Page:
Students’ voices: Re-assessing ‘being white’
29. The data on which I draw here are derived from a group of sixteen students with whom I met on a weekly basis for discussion of the set readings. I also draw on the work of five additional students who, although they did not attend the discussion sessions, met with me on a semi-regular basis to raise issues of concern and to submit written work. All names used to identify individual quotations are pseudonyms. In the interest of protecting students’ anonymity I have also changed other (minor) details.
30. Three of the twenty-one students chose to ignore my invitations to reflect on the papers on a personal level. These students focussed on providing summaries in the manner of: "This paper discusses racism and oppression and how difficult they are to eliminate" or "I found this paper very interesting and well written". They then proceeded to outline the nuances of the authors’ arguments without ever directly engaging with the argument in terms of what the ideas might mean for them or indeed for their future teaching. Other students, however, responded in a more personal way. In fact, the response made by Kevin could not have been more personal or eye-opening. He wrote:
When I started this course I never expected it to be so confrontational and challenging of the beliefs and values I held. As each week progressed these articles have left me questioning my position as a white person. For me it has been challenging, confronting issues such as whiteness when I have an Aboriginal background, yet I am seen as a white person by society. Gannon’s article has finally made me acknowledge my Aboriginality. This is not to say that I am ashamed of my background. I am not. But I would rather talk about this to people who respect Aboriginal culture (Kevin).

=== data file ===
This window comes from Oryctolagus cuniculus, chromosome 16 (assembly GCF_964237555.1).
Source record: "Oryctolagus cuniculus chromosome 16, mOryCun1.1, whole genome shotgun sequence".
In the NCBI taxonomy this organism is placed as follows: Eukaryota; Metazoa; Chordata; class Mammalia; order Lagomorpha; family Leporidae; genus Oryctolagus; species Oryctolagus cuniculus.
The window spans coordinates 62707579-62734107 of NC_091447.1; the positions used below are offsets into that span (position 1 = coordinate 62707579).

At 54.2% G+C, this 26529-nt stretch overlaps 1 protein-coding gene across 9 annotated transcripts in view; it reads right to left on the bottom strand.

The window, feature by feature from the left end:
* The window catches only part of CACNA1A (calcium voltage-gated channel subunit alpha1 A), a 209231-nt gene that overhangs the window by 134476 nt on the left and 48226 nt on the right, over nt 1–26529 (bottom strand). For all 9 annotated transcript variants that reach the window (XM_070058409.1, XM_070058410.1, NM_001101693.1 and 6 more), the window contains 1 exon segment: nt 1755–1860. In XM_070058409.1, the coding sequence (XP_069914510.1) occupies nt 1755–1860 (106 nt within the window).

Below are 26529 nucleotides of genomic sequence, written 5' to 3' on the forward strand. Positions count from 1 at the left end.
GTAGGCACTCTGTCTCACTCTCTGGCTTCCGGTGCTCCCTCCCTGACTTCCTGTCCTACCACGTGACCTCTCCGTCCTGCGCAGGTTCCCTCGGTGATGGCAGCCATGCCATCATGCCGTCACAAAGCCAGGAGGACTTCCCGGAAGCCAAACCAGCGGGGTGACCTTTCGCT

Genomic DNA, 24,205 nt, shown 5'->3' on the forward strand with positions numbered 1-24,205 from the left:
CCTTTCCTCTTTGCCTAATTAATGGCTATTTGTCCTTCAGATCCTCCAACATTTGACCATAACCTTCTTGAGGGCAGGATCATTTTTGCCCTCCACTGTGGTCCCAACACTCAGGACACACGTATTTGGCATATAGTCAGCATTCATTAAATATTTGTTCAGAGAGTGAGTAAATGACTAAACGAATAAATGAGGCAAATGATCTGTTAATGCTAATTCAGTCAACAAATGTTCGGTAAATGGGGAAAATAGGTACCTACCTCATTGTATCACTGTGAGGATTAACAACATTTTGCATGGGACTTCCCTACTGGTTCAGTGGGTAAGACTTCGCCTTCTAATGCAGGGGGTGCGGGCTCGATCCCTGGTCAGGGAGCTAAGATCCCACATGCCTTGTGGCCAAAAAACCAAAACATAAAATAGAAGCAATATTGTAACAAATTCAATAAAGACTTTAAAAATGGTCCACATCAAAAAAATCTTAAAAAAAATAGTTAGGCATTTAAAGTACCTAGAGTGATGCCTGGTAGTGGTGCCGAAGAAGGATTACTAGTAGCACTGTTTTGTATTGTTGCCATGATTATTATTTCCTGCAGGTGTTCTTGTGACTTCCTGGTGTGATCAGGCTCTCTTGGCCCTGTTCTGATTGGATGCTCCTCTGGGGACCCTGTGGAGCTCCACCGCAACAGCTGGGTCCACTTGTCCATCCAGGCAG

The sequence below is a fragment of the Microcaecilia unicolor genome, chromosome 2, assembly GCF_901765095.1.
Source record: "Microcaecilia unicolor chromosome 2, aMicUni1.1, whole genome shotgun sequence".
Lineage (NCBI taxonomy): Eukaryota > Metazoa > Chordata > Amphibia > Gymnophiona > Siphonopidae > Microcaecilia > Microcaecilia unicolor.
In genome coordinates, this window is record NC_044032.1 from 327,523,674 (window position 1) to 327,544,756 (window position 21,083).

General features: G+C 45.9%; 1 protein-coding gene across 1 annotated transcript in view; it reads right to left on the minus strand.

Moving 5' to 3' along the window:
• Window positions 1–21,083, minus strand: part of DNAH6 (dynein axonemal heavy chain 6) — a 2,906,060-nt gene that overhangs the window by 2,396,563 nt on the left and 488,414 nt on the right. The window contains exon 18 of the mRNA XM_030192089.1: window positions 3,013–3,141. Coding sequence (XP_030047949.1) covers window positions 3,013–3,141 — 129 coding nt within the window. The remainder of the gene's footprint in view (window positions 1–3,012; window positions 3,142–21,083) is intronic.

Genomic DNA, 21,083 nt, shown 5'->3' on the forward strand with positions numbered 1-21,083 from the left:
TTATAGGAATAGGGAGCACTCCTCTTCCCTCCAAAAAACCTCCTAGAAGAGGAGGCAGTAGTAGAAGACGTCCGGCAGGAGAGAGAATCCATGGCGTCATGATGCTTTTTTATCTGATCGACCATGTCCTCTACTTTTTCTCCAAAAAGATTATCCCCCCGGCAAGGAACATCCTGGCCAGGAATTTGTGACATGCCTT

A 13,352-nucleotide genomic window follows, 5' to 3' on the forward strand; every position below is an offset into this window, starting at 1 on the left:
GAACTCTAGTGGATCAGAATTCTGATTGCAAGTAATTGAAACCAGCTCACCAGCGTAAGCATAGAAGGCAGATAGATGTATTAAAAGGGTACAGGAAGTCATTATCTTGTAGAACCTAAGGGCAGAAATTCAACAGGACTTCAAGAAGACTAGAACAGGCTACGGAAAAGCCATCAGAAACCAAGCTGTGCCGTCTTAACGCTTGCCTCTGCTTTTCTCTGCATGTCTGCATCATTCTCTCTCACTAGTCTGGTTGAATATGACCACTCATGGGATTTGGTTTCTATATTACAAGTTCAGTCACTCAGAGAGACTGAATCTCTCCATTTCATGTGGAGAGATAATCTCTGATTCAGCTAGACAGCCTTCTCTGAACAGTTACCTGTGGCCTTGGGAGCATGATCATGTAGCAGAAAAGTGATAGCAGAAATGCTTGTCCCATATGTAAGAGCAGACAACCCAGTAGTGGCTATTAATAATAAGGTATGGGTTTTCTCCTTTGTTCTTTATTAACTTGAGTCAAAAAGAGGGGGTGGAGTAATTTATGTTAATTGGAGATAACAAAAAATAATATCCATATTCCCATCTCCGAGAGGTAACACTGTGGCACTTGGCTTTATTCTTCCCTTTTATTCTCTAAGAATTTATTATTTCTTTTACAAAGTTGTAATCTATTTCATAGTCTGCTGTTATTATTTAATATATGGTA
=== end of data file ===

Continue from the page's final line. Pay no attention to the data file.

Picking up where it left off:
31. During the semester Kevin had been a competent but relatively quiet student. When he contributed to discussions I often felt that he was quite conservative because he seemed to subscribe to a deficit model of education for cultural minorities. Thus, his response suggested that it is not only ‘white’ students who benefit from deconstructing whiteness. While all students struggled with re-assessing their position as ‘whites’ and with ‘not being defensive’ only one student read Yamato’s text as a personal affront:
This chapter has a very angry vibe to it. I believe that Yamato is, perhaps unaware/unintentionally racist against ‘Whites’. The article is littered with comments such as "white folk are just plain lazy", "whites operating on misinformation" and (my personal favourite) "whites who want to be allies of those of colour". For someone attempting to combat racism she is, in my opinion, awfully racist. She classifies all ‘whites’ as the ‘evil oppressor’ who can’t even be nice without being racist. […] If you are told often enough, as in Yamato’s article, that white people are an oppressive mob of power-driven, commercialised, homogenised, arrogant, yet educated people that need to be taught how to behave non-oppressively, you begin to believe it. […] What does it mean to me to be white? It means being reminded daily about ‘white supremacy’ and being automatically labelled as racist. Despite what may have occurred in the past I am proud of my people, of what we have achieved and what we can achieve in a short period of time. I just want to be me, the clean slate with no skin colour or cultural stigmas, but to be white means to have ‘white power’ whether we want it or not (Jasmin).